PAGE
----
Adventurer: Thomas Cavendish
Third to circumnavigate the globe
The next recorded visitor to the Mariana Islands after explorer Ferdinand Magellan, was British adventurer Thomas Cavendish in 1588 aboard The Desire. He traded briefly, and as he left he ordered his men to open fire from the rear of the ship to discourage the islanders from following.
Cavendish, a courtier and a man of known extravagance, set out to repair his fortune with a voyage around the world. He sailed from Plymouth, England on July 21, 1586 with 123 men in three vessels, only one (the Desire) of which came home.
Among his prizes were nineteen vessels of worth, and especially the treasure galleon, the Great St. Anne, which he captured off Cape St. Lucas, the southern extremity of California on November 14, 1587.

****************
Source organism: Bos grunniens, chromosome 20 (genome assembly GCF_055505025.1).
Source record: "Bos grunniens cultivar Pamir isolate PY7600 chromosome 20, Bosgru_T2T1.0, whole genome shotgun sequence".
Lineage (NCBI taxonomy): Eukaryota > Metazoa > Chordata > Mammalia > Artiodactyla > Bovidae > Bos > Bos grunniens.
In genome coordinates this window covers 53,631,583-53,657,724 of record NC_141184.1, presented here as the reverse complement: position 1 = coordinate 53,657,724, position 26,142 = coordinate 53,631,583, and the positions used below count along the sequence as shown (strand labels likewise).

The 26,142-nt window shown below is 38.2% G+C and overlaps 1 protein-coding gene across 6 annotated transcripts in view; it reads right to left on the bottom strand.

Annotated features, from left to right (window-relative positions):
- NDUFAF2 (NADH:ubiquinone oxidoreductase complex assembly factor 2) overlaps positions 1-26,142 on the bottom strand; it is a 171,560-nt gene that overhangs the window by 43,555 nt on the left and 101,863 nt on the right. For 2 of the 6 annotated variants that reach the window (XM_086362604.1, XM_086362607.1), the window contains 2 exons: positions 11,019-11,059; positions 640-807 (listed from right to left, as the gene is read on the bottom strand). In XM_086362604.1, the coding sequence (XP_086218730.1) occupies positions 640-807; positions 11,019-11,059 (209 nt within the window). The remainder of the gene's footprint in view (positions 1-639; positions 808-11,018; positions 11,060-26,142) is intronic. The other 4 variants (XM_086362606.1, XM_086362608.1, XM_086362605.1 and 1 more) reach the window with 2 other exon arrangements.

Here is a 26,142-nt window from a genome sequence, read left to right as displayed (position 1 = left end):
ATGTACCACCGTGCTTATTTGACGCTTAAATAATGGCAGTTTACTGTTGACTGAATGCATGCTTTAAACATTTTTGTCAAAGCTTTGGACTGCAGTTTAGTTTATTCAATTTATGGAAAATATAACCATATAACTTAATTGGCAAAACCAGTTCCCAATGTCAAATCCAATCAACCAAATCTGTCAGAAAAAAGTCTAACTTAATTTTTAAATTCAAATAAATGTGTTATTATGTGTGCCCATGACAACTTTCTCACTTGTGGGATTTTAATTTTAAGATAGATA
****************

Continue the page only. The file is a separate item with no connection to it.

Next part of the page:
He traveled by way of Sierra Leone, the Cape Verde Islands in Brazil, down to Patagonia, through Magellan’s Straits, visiting Spanish settlements on the west coast of South and Central America and of Mexico. Next he sailed across the Pacific visiting Guam, the Philippines, Moluccas and Java. He rounded the Cape of Good Hope and arrived again at Plymouth on September 9-10, 1588, having circumnavigated the globe in two years and fifty days.
He died on another grand expedition, this time to China, and was buried at sea in 1592.